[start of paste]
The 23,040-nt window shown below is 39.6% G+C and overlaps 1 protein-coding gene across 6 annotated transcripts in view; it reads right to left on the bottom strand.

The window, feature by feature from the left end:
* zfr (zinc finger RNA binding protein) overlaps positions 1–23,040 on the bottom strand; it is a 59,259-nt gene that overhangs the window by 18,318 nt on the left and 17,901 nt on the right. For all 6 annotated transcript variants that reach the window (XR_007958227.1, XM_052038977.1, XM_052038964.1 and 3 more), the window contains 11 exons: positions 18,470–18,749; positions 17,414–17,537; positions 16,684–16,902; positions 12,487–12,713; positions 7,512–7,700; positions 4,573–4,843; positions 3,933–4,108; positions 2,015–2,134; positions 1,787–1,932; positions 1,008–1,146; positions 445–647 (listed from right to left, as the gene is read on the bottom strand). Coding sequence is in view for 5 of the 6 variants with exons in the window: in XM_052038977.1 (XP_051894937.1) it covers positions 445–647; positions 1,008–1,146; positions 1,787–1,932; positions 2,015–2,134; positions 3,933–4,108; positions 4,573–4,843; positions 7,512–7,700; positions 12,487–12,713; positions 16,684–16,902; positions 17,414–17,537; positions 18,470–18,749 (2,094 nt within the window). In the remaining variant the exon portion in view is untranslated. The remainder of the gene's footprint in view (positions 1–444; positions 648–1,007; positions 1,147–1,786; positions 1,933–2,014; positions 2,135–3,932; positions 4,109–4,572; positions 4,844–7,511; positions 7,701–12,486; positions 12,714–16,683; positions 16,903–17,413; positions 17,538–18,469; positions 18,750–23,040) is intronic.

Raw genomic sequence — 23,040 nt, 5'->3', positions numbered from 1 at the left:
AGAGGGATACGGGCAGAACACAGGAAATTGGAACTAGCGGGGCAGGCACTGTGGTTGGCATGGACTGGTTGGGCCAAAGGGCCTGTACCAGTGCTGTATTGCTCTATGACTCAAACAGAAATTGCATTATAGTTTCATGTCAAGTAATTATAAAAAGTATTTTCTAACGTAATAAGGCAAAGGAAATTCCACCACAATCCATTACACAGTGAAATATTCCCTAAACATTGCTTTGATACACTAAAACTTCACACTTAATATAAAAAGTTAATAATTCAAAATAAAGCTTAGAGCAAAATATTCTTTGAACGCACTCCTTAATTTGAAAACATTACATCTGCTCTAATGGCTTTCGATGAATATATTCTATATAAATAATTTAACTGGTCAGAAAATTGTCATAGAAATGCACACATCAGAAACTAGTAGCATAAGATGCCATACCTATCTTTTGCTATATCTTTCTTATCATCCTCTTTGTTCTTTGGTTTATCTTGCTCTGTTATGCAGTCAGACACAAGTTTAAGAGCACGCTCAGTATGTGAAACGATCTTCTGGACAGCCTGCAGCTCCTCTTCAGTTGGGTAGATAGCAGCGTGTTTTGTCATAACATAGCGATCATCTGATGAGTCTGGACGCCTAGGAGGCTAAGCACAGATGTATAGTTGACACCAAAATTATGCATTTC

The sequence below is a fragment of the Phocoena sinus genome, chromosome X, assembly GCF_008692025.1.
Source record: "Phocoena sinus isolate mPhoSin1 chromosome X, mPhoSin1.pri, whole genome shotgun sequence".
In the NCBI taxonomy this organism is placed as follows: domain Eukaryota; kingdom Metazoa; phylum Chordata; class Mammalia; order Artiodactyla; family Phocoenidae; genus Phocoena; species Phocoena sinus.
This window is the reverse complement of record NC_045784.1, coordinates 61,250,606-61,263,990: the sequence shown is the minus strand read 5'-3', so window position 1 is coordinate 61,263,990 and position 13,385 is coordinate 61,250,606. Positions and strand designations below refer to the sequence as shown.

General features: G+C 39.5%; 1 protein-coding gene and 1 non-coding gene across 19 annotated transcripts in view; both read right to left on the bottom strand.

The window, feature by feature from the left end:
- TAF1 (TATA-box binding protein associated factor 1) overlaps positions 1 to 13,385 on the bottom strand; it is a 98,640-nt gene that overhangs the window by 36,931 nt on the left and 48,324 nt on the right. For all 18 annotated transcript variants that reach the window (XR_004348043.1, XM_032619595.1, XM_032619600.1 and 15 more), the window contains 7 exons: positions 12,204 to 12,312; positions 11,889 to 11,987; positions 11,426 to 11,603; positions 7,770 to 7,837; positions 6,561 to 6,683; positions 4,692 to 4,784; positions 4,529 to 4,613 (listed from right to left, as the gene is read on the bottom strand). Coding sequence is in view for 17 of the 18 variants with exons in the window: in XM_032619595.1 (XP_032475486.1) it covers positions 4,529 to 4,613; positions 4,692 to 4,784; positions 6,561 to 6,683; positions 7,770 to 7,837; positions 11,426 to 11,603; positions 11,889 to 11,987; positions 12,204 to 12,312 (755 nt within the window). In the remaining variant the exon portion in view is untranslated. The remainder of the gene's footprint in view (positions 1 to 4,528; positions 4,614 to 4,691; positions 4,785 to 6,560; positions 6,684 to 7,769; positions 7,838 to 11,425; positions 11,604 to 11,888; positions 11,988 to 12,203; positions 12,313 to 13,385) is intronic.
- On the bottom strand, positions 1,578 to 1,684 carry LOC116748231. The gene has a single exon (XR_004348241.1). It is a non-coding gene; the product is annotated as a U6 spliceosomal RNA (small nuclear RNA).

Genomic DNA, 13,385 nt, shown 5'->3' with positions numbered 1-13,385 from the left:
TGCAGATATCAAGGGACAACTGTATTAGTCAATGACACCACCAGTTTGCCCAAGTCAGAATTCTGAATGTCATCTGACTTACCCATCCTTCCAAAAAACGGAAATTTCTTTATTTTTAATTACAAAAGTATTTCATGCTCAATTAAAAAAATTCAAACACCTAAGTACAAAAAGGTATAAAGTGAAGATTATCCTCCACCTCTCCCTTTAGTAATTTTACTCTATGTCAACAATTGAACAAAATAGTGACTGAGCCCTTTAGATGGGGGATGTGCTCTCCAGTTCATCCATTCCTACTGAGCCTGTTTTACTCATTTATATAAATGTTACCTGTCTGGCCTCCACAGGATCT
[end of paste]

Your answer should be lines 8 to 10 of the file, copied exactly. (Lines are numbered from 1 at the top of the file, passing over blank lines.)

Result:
In the NCBI taxonomy this organism is placed as follows: domain Eukaryota; kingdom Metazoa; phylum Chordata; class Mammalia; order Artiodactyla; family Phocoenidae; genus Phocoena; species Phocoena sinus.
This window is the reverse complement of record NC_045784.1, coordinates 61,250,606-61,263,990: the sequence shown is the minus strand read 5'-3', so window position 1 is coordinate 61,263,990 and position 13,385 is coordinate 61,250,606. Positions and strand designations below refer to the sequence as shown.

General features: G+C 39.5%; 1 protein-coding gene and 1 non-coding gene across 19 annotated transcripts in view; both read right to left on the bottom strand.